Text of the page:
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General Charles Lee a Traitor

From Diary of the American Revolution, Vol II.  Compiled by Frank Moore and published in 1859.

June 30.—By a person from Winchester, in Virginia, which place he left last Wednesday week, (20th,) we hear that a desperate knot of Tories has been discovered. A man, formerly a Hessian soldier, had been observed at Martinsburg several times very busy among the Saratoga prisoners, and upon strong suspicion of his conduct, he was apprehended, when, to avoid immediate death, he confessed, after having been twice tied up. A party were directly sent to examine the person, who, he said, was to be their colonel, but whose name this informant does not recollect. The colonel was taken prisoner, and upon searching his house they found a great number of guineas, copies of commissions, and other papers, by which it appeared that Charles Lee, Esq., (formerly a Continental general,) was to be their principal commander. A detachment of the militia light-horse was immediately sent to Lee’s house, but he had gone off, and it was generally supposed in Virginia, that he had got safe into the British lines. A report also prevails in town, that General Charles Lee has joined Earl Cornwallis at Williamsburgh in Virginia.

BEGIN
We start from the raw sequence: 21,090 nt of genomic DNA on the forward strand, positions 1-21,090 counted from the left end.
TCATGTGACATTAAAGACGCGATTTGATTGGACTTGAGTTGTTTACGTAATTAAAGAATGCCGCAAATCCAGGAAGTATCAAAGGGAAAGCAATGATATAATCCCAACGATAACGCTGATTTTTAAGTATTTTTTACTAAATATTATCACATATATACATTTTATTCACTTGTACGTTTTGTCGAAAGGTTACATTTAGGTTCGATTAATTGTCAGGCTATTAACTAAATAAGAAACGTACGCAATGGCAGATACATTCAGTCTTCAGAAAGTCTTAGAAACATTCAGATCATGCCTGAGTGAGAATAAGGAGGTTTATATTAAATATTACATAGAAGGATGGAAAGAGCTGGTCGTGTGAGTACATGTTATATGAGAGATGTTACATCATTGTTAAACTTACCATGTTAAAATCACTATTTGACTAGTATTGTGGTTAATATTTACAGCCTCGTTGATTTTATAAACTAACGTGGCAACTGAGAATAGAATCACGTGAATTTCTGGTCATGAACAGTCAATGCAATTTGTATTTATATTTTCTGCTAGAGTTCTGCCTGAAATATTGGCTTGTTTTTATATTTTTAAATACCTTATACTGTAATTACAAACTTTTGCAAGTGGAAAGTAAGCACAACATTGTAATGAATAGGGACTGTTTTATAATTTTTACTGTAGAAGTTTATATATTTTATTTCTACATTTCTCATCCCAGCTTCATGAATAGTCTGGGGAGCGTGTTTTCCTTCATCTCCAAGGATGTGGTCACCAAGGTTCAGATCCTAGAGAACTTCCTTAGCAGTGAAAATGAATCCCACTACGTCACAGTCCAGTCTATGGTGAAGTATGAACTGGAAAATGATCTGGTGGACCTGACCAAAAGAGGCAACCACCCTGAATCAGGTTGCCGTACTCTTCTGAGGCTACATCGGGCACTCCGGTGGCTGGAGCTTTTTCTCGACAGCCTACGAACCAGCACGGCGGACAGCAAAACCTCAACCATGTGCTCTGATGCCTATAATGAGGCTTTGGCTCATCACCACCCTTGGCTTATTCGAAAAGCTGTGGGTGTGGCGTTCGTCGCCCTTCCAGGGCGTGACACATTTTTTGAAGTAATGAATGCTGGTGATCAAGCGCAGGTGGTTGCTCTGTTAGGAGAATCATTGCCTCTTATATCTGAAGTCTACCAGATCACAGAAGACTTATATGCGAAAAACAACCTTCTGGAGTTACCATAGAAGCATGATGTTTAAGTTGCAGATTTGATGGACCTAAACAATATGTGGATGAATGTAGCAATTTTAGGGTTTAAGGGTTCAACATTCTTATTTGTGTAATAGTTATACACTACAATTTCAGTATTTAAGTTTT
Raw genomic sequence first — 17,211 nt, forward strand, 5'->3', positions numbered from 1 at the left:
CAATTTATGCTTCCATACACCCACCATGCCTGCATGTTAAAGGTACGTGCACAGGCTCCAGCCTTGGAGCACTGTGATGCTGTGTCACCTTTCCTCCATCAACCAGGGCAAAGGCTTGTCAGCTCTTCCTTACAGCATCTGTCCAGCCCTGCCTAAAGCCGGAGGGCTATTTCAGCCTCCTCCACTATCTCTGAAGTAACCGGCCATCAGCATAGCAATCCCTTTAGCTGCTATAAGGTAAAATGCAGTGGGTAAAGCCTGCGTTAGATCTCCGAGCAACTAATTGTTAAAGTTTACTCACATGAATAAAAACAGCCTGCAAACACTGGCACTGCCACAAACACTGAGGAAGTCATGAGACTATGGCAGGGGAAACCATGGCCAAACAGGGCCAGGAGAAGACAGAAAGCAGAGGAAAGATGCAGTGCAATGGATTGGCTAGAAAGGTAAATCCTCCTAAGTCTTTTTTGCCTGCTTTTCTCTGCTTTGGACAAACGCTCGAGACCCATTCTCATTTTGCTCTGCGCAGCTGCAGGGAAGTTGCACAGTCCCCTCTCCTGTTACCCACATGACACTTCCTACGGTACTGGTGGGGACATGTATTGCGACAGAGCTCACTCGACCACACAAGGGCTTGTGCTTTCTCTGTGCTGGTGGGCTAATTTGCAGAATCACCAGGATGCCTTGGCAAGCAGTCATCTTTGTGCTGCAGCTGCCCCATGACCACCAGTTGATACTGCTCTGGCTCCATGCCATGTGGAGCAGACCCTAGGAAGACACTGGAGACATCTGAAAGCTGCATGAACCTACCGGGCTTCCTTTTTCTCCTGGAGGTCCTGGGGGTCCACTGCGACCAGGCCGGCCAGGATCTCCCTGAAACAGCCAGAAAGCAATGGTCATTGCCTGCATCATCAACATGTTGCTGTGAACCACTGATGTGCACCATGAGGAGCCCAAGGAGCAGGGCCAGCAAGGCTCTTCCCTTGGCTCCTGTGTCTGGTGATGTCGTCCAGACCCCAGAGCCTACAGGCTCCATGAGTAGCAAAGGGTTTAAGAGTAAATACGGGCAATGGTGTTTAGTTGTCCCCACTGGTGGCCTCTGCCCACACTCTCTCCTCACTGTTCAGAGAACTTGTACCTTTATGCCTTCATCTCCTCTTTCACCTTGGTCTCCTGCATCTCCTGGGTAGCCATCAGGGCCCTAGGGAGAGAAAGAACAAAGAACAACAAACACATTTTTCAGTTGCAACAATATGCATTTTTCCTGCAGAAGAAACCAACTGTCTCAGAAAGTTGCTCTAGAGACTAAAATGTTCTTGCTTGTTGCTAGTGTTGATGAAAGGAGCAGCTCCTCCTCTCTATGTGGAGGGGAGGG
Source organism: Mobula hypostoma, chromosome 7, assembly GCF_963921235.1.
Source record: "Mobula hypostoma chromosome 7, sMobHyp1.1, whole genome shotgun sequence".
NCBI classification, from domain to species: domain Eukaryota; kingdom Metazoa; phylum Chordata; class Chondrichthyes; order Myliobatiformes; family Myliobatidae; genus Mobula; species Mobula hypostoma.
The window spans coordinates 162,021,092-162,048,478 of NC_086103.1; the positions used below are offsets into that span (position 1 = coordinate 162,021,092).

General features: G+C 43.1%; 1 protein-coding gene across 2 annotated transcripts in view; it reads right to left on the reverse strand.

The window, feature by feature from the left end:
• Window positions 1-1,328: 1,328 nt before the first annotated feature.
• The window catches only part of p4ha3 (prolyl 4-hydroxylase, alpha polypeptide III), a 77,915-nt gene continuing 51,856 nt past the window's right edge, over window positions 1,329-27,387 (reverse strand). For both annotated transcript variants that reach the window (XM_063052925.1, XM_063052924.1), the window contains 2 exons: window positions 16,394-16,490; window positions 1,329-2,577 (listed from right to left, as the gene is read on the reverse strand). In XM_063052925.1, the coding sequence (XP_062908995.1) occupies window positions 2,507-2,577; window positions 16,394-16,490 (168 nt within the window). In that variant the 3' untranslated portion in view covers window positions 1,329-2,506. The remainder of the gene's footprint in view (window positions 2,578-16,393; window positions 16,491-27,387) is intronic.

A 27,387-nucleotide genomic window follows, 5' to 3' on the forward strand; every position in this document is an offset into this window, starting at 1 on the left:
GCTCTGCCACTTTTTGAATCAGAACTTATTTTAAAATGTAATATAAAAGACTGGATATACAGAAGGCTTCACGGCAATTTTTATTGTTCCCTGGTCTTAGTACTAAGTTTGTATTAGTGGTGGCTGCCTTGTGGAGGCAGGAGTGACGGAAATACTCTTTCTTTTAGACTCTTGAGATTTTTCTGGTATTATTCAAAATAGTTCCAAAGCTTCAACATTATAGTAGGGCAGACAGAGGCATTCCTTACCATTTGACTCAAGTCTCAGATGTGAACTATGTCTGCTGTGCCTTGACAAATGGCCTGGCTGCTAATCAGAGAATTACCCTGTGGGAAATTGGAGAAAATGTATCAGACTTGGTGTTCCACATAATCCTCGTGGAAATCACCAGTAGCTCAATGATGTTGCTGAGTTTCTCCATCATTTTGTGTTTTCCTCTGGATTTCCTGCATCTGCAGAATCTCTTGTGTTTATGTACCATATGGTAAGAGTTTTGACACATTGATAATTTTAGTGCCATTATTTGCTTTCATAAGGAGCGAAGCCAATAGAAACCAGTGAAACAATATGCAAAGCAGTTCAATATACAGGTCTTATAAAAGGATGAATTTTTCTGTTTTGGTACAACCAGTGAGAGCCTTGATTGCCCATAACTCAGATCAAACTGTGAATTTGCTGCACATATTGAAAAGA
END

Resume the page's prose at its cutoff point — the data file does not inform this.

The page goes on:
In confirmation of the above, is a letter from a member of Congress at Philadelphia, saying that “General Lee has sold all his property, and deserted to the enemy.”1


1 Upcott, vi. 207; Rivington, July 7.